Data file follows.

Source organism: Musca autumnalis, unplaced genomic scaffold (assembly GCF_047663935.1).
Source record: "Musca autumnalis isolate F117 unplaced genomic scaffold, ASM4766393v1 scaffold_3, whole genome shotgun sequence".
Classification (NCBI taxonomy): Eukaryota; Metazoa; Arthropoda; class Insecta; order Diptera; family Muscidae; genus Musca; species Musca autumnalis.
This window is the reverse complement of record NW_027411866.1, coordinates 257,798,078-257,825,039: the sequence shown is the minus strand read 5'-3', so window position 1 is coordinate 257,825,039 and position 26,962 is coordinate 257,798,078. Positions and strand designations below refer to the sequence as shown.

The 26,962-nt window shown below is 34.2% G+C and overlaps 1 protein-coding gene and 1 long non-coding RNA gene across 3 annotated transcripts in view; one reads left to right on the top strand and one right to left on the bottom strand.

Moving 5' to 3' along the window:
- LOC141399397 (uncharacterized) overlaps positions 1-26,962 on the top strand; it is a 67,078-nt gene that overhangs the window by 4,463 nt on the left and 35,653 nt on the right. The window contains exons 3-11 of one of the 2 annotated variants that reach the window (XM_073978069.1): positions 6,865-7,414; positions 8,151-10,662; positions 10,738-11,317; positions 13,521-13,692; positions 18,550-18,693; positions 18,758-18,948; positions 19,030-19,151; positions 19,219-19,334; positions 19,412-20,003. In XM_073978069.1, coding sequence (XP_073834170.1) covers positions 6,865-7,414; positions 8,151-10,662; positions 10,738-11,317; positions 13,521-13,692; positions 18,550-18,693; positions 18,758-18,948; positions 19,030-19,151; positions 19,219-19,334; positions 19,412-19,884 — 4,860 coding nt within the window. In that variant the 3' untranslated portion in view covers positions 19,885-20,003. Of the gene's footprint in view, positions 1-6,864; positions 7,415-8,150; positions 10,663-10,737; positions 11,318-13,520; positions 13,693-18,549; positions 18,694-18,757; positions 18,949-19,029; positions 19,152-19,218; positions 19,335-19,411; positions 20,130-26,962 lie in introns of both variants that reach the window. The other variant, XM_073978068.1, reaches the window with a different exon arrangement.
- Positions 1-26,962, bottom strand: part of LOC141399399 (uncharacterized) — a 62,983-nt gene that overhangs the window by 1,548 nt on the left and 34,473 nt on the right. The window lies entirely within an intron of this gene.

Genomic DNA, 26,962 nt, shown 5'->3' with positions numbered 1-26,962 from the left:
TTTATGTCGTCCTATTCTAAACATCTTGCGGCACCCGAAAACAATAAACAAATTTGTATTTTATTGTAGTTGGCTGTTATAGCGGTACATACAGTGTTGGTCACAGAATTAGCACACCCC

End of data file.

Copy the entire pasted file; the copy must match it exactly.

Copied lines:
Source organism: Musca autumnalis, unplaced genomic scaffold (assembly GCF_047663935.1).
Source record: "Musca autumnalis isolate F117 unplaced genomic scaffold, ASM4766393v1 scaffold_3, whole genome shotgun sequence".
Classification (NCBI taxonomy): Eukaryota; Metazoa; Arthropoda; class Insecta; order Diptera; family Muscidae; genus Musca; species Musca autumnalis.
This window is the reverse complement of record NW_027411866.1, coordinates 257,798,078-257,825,039: the sequence shown is the minus strand read 5'-3', so window position 1 is coordinate 257,825,039 and position 26,962 is coordinate 257,798,078. Positions and strand designations below refer to the sequence as shown.

The 26,962-nt window shown below is 34.2% G+C and overlaps 1 protein-coding gene and 1 long non-coding RNA gene across 3 annotated transcripts in view; one reads left to right on the top strand and one right to left on the bottom strand.

Moving 5' to 3' along the window:
- LOC141399397 (uncharacterized) overlaps positions 1-26,962 on the top strand; it is a 67,078-nt gene that overhangs the window by 4,463 nt on the left and 35,653 nt on the right. The window contains exons 3-11 of one of the 2 annotated variants that reach the window (XM_073978069.1): positions 6,865-7,414; positions 8,151-10,662; positions 10,738-11,317; positions 13,521-13,692; positions 18,550-18,693; positions 18,758-18,948; positions 19,030-19,151; positions 19,219-19,334; positions 19,412-20,003. In XM_073978069.1, coding sequence (XP_073834170.1) covers positions 6,865-7,414; positions 8,151-10,662; positions 10,738-11,317; positions 13,521-13,692; positions 18,550-18,693; positions 18,758-18,948; positions 19,030-19,151; positions 19,219-19,334; positions 19,412-19,884 — 4,860 coding nt within the window. In that variant the 3' untranslated portion in view covers positions 19,885-20,003. Of the gene's footprint in view, positions 1-6,864; positions 7,415-8,150; positions 10,663-10,737; positions 11,318-13,520; positions 13,693-18,549; positions 18,694-18,757; positions 18,949-19,029; positions 19,152-19,218; positions 19,335-19,411; positions 20,130-26,962 lie in introns of both variants that reach the window. The other variant, XM_073978068.1, reaches the window with a different exon arrangement.
- Positions 1-26,962, bottom strand: part of LOC141399399 (uncharacterized) — a 62,983-nt gene that overhangs the window by 1,548 nt on the left and 34,473 nt on the right. The window lies entirely within an intron of this gene.

Genomic DNA, 26,962 nt, shown 5'->3' with positions numbered 1-26,962 from the left:
TTTATGTCGTCCTATTCTAAACATCTTGCGGCACCCGAAAACAATAAACAAATTTGTATTTTATTGTAGTTGGCTGTTATAGCGGTACATACAGTGTTGGTCACAGAATTAGCACACCCC